We parked at the trail on Bowesville Road and crossed the road to see what we could find in the scrubby area there. We heard, then saw, a pair of Brown Thrashers before they flew off; Common Yellowthroats and Yellow Warblers were singing their bubbly, exuberant songs from the shrubs, while a couple of swallows – including a Barn Swallow – hawked for insects in the sky. Then I heard the unmistakable song of a Clay-coloured Sparrow. Neither mom nor Doug had ever seen one before, so I managed to locate one singing in a small conifer. While looking at the Clay-coloured Sparrow – a handsome bird, even if he isn’t the most colourful – I heard a Grasshopper Sparrow singing from the top of a stalk, and pointed it out to Mom and Doug.
On the trail across the road I saw some butterflies, including a pair of Black Swallowtails, Common Ringlets (my first of the year) and some sulphurs. We heard, but didn’t see, at least two Vesper Sparrows. However, Grasshopper and Clay-coloured Sparrows were both cooperative, and we heard (and saw) at least three more. A couple of Field Sparrows, two Chipping Sparrows, one Savannah Sparrow and one Song Sparrow rounded out the rest of the sparrows. Other finds included a Bobolink and a Baltimore Oriole both sitting in the top of the same tree, a pair of Eastern Kingbirds, an Alder Flycatcher heard but not seen, and a Great Crested Flycatcher. We didn’t hear or see any House Wrens or Indigo Buntings.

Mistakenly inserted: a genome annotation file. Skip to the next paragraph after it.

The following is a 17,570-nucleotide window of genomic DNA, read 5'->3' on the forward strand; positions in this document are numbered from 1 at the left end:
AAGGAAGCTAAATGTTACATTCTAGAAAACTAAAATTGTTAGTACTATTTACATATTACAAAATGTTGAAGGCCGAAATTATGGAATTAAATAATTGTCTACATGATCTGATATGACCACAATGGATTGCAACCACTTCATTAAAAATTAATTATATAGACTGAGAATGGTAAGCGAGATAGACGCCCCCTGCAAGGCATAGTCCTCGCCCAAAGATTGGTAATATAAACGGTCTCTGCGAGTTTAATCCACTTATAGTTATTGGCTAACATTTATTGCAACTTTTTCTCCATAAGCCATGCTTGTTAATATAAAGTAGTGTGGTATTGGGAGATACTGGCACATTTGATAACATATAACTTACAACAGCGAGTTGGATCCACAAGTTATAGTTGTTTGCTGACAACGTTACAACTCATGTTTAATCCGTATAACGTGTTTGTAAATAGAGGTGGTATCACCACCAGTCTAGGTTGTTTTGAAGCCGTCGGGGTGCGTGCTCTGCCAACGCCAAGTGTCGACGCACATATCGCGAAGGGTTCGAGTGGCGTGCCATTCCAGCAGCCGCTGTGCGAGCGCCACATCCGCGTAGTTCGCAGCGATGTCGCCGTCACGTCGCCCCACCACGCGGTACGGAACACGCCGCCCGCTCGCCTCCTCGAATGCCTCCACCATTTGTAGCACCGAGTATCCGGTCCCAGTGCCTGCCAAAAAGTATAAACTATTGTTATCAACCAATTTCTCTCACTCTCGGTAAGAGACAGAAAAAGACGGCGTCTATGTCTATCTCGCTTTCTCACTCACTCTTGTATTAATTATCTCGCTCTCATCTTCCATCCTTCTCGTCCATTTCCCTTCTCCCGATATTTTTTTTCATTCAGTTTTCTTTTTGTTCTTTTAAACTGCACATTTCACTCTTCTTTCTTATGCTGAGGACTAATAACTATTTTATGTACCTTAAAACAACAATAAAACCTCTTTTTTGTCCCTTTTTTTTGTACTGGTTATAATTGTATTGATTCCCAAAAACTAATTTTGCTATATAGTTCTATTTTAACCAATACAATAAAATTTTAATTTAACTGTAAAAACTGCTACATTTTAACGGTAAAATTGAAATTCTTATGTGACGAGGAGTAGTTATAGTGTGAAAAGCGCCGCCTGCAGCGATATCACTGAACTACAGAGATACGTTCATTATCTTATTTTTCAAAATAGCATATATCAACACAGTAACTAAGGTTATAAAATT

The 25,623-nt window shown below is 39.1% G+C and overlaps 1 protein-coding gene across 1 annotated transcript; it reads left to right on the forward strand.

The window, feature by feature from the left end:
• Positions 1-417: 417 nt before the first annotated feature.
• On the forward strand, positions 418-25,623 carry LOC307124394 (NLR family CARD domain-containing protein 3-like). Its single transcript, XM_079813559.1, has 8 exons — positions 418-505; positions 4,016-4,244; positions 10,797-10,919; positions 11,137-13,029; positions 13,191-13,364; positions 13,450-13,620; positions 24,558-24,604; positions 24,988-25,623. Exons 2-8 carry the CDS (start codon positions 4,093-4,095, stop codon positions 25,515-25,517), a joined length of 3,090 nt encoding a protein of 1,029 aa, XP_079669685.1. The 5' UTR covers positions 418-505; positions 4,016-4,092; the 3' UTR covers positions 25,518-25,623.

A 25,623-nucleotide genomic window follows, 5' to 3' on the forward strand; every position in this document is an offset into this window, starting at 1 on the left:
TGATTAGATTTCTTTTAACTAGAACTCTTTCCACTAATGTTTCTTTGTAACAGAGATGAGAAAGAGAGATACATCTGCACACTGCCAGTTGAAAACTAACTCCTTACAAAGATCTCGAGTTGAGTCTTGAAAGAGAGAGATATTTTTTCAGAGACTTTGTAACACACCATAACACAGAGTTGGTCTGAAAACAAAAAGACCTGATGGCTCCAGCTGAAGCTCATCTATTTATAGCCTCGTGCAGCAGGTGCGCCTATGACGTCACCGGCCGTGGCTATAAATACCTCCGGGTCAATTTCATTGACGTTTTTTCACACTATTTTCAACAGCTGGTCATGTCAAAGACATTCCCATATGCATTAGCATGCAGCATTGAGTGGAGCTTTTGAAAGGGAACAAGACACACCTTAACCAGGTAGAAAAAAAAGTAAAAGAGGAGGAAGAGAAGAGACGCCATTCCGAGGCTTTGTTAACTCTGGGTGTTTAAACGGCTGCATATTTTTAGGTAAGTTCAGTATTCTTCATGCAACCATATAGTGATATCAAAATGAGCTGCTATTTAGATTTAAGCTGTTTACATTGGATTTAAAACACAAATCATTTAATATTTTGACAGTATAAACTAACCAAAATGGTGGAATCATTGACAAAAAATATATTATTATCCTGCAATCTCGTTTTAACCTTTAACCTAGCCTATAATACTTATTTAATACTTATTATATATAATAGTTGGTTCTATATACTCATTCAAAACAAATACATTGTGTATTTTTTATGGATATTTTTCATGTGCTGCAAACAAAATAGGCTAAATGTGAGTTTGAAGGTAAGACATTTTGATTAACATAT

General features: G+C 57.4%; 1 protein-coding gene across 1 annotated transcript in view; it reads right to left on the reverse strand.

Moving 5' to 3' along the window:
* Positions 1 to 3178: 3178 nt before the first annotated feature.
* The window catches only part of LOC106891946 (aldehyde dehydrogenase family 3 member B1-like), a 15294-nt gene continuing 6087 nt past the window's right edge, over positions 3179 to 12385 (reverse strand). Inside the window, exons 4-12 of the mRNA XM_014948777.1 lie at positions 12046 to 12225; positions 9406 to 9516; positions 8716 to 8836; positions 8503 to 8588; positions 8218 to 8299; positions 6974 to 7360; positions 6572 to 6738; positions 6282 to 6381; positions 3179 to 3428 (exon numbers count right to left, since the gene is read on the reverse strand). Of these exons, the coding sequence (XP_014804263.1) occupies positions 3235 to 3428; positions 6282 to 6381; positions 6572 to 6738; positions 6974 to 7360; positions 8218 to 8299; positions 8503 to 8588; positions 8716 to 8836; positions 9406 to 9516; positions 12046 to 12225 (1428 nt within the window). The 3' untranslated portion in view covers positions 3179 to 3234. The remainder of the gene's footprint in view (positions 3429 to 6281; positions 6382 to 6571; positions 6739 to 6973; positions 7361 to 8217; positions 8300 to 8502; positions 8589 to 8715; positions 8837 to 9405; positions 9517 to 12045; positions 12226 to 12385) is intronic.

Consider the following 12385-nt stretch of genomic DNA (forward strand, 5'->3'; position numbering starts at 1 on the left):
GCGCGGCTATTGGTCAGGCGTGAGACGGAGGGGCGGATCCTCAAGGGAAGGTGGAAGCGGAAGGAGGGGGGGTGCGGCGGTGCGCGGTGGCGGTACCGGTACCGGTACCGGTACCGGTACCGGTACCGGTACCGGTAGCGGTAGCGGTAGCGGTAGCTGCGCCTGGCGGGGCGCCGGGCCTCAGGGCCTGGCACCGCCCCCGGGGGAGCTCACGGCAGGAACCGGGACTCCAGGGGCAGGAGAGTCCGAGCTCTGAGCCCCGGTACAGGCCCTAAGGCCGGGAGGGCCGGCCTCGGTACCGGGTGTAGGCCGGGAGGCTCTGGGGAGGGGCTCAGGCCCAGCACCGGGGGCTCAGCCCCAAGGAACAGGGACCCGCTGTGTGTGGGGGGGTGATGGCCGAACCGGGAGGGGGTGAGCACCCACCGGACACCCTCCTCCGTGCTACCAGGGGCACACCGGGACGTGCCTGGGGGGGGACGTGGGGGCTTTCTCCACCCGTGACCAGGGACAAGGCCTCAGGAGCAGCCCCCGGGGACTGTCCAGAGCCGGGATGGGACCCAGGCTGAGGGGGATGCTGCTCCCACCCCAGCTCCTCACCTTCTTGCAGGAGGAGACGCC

We drove over to the High Road trail where we found a couple of Bobolinks, Savannah Sparrows, Tree Swallows and a single Eastern Bluebird near the parking area. We heard an Eastern Meadowlark but couldn’t spot him. As it was getting hot we didn’t wander too far down the trail; I saw a pair of Brown Thrashers run across the road while Mom’s and Doug’s backs were turned.
After lunch we headed over to Mud Lake. Mom and Doug were particularly interested in seeing the tame Wood Ducks there, so we stopped there first before walking the rest of the way around the lake. I tossed some seed into the water, and although one male Wood Duck seemed interested he didn’t come too close. However, a mother mallard and her four babies swam right up to us to get some food.
In the woods we saw one Black-and-white Warbler, a couple of Red-eyed Vireos, and heard a couple of Pine Warblers. At the observation dock we noticed two Black-crowned Night Herons hunting for fish and two large snapping turtles basking in the sun. The turtles were both just a little bit too far for my camera. A Broad-winged Hawk also flew over.
We proceeded through the scrubby area south of the lake and found several Yellow Warblers, a Brown Thrasher, a couple of Great Crested Flycatchers (my mom says she will never forget their “song”!), a couple of American Redstarts and a Gray Catbird (heard only). Just as we re-entered the woods we came across a small group of warblers including Chestnut-sided Warbler, Northern Parula, Black-throated Green Warbler, and American Redstart. Both the Chestnut-sided Warbler and a male redstart flew in closer when I started pishing; later, we came across another male redstart foraging on logs and twigs quite close to the ground. I wasn’t able to get any photos of the warblers, but I couldn’t resist photographing this Juvenal’s Duskywing when it landed in front of me: